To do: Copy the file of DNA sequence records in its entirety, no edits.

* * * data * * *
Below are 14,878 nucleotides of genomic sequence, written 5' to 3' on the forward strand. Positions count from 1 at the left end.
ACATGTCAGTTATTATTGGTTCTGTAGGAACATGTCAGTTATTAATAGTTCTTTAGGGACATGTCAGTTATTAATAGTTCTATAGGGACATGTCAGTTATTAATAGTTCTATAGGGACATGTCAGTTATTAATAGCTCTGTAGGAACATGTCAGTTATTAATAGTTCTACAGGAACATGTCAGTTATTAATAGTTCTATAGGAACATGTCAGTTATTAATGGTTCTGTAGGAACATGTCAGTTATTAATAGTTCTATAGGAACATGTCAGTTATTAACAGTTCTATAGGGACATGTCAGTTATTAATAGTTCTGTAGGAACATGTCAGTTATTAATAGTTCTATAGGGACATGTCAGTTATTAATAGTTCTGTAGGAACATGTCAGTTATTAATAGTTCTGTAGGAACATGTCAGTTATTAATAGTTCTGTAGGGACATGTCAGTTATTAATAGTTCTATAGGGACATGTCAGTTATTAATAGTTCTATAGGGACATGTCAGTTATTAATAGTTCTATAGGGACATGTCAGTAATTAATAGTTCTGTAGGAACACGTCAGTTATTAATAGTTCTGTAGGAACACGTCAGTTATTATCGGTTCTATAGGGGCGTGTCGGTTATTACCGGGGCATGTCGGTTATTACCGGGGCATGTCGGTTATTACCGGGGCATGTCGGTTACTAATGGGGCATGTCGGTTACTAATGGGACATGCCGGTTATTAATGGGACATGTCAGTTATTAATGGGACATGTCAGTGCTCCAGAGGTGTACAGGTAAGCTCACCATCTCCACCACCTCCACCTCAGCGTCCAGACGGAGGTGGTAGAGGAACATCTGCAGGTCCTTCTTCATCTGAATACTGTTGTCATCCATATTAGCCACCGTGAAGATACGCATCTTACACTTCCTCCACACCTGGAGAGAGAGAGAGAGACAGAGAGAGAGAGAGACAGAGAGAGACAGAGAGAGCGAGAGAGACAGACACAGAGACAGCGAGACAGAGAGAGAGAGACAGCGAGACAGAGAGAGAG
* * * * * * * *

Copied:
Below are 14,878 nucleotides of genomic sequence, written 5' to 3' on the forward strand. Positions count from 1 at the left end.
ACATGTCAGTTATTATTGGTTCTGTAGGAACATGTCAGTTATTAATAGTTCTTTAGGGACATGTCAGTTATTAATAGTTCTATAGGGACATGTCAGTTATTAATAGTTCTATAGGGACATGTCAGTTATTAATAGCTCTGTAGGAACATGTCAGTTATTAATAGTTCTACAGGAACATGTCAGTTATTAATAGTTCTATAGGAACATGTCAGTTATTAATGGTTCTGTAGGAACATGTCAGTTATTAATAGTTCTATAGGAACATGTCAGTTATTAACAGTTCTATAGGGACATGTCAGTTATTAATAGTTCTGTAGGAACATGTCAGTTATTAATAGTTCTATAGGGACATGTCAGTTATTAATAGTTCTGTAGGAACATGTCAGTTATTAATAGTTCTGTAGGAACATGTCAGTTATTAATAGTTCTGTAGGGACATGTCAGTTATTAATAGTTCTATAGGGACATGTCAGTTATTAATAGTTCTATAGGGACATGTCAGTTATTAATAGTTCTATAGGGACATGTCAGTAATTAATAGTTCTGTAGGAACACGTCAGTTATTAATAGTTCTGTAGGAACACGTCAGTTATTATCGGTTCTATAGGGGCGTGTCGGTTATTACCGGGGCATGTCGGTTATTACCGGGGCATGTCGGTTATTACCGGGGCATGTCGGTTACTAATGGGGCATGTCGGTTACTAATGGGACATGCCGGTTATTAATGGGACATGTCAGTTATTAATGGGACATGTCAGTGCTCCAGAGGTGTACAGGTAAGCTCACCATCTCCACCACCTCCACCTCAGCGTCCAGACGGAGGTGGTAGAGGAACATCTGCAGGTCCTTCTTCATCTGAATACTGTTGTCATCCATATTAGCCACCGTGAAGATACGCATCTTACACTTCCTCCACACCTGGAGAGAGAGAGAGAGACAGAGAGAGAGAGAGACAGAGAGAGACAGAGAGAGCGAGAGAGACAGACACAGAGACAGCGAGACAGAGAGAGAGAGACAGCGAGACAGAGAGAGAG